No need to enter information for each possibility and re-run the simulation as in traditional software. From the list, one can narrow the selection based on requirements such as height, volume, losses, temperature rise, performance, and margin. The loss data can be reviewed which includes all core and winding losses, both dc and ac. It is important to note here that all losses due to the winding structure are included. This is simply not possible in a simulation program unless done in FEM with a detailed 3D drawing, a time-consuming process in itself, and knowledge of the material properties.
The data is highly accurate, more so than any modeling or simulation software because it is taken from actual measurements in a hard switching circuit. Würth Elektronik has invested considerably in the proper equipment and heavily in time to measure every individual inductor under conditions of varying frequency (10 kHz to 10 MHz) and duty cycle (0.1 to 0.9). From this unprecedented database of results, equations unique to each part are determined. Easy access to the use of these equations is made through the REDEXPERT platform. Here, the engineer can test inductors of various values as in other tools but also different types.
For example, the WE-HCF series is available with round, rectangular and litz wire windings. Thus, in a fraction of the time it would take to guess or calculate which wire sizes you need, not to mention acquiring the cores and bobbins, the time to wind, gap, assemble and test each part, the engineer can check each one in REDEXPERT in one step. This is a huge saving in the effort. Not to mention that it is impossible to wind rectangle wire on edge by hand or that it requires mechanical removal of the enamel insulation, a job not easily accomplished with a razor blade or Dremel tool. Litz wire requires special attention to termination to benefit from the multiple strands.
Ready-to-Use Standard Inductors for Your Next Design
Designing and making your own inductors severely limits the freedom of choice for the engineer. Yes, he can make the effort to acquire the materials and wind his own simple inductors but what about all the special types? The helical flat winding structure is one of the most efficient (lowest losses) but cannot be wound without special equipment. What about miniature inductors? What about molded inductors? What about special shapes? What about precision wound coupled inductors with very controlled leakage inductance? These simply cannot be produced at the workbench. They are readily available as standard inductors.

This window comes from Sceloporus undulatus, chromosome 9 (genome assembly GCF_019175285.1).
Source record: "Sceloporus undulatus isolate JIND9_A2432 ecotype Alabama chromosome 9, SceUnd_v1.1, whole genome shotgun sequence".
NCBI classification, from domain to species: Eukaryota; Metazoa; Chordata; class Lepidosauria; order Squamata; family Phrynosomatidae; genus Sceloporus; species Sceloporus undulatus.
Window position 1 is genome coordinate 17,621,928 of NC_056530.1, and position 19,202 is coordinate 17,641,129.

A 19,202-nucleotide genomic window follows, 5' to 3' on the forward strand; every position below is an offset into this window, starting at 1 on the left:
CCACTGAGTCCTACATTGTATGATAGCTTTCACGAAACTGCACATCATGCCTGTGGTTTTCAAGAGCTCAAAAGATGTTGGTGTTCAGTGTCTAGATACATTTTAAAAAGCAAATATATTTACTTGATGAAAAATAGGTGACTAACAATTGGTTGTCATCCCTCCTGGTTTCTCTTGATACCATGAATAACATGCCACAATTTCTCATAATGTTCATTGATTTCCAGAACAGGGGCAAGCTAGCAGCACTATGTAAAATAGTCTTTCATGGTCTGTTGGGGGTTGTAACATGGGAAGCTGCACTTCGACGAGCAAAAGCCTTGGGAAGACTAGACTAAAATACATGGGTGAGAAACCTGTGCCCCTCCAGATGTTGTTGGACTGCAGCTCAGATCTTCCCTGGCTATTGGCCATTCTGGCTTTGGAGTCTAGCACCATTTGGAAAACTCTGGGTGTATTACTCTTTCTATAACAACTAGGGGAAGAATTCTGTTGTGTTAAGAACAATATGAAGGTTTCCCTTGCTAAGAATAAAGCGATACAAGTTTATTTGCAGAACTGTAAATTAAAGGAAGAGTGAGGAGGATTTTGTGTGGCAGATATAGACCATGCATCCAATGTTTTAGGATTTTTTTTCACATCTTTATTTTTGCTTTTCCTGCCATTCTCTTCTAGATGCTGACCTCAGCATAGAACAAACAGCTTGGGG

Reputable companies that manufacture standard inductors go to great lengths to provide consistent, high-quality parts at reasonable prices. This includes reliability testing in its many forms – temperature, humidity, shock and vibration, life testing, terminal strength, solderability, etc. Designing your own inductor may put the project at risk because of some unaccounted for weakness not considered by the designer because it is not his area of expertise.
Simply stated, making your own simple inductors is a good learning exercise, suitable for the hobbyist or perhaps a one time, simple, noncritical project. But professional engineers need a fast, accurate method to select parts and get them the next day. Standard inductors are available as in-stock samples from the manufacturer or from your favorite distributor. They can be ordered and delivered, ready to use with your other components. If you want to investigate and check the calculations, order several different types.
At the end, why order cores, bobbins and wire to make your own when the same box can contain high-quality parts ready for immediate use?
About the Author
George Slama has been designing and working with magnetic devices over his entire career. His design experience covers everything from miniature ceramic inductors to 10 kVA 3 phase control transformers. His work has also included quality control, automated testing, and manufacturing engineering as well as all aspects of custom switch mode power supply design and development. He has presented numerous times at conferences in the US and Europe as well as in-house training. Currently, he is a senior application and content engineer at Wurth Elektronik developing application notes, seminars and software tools to help electronics engineers make optimal use of magnetic components.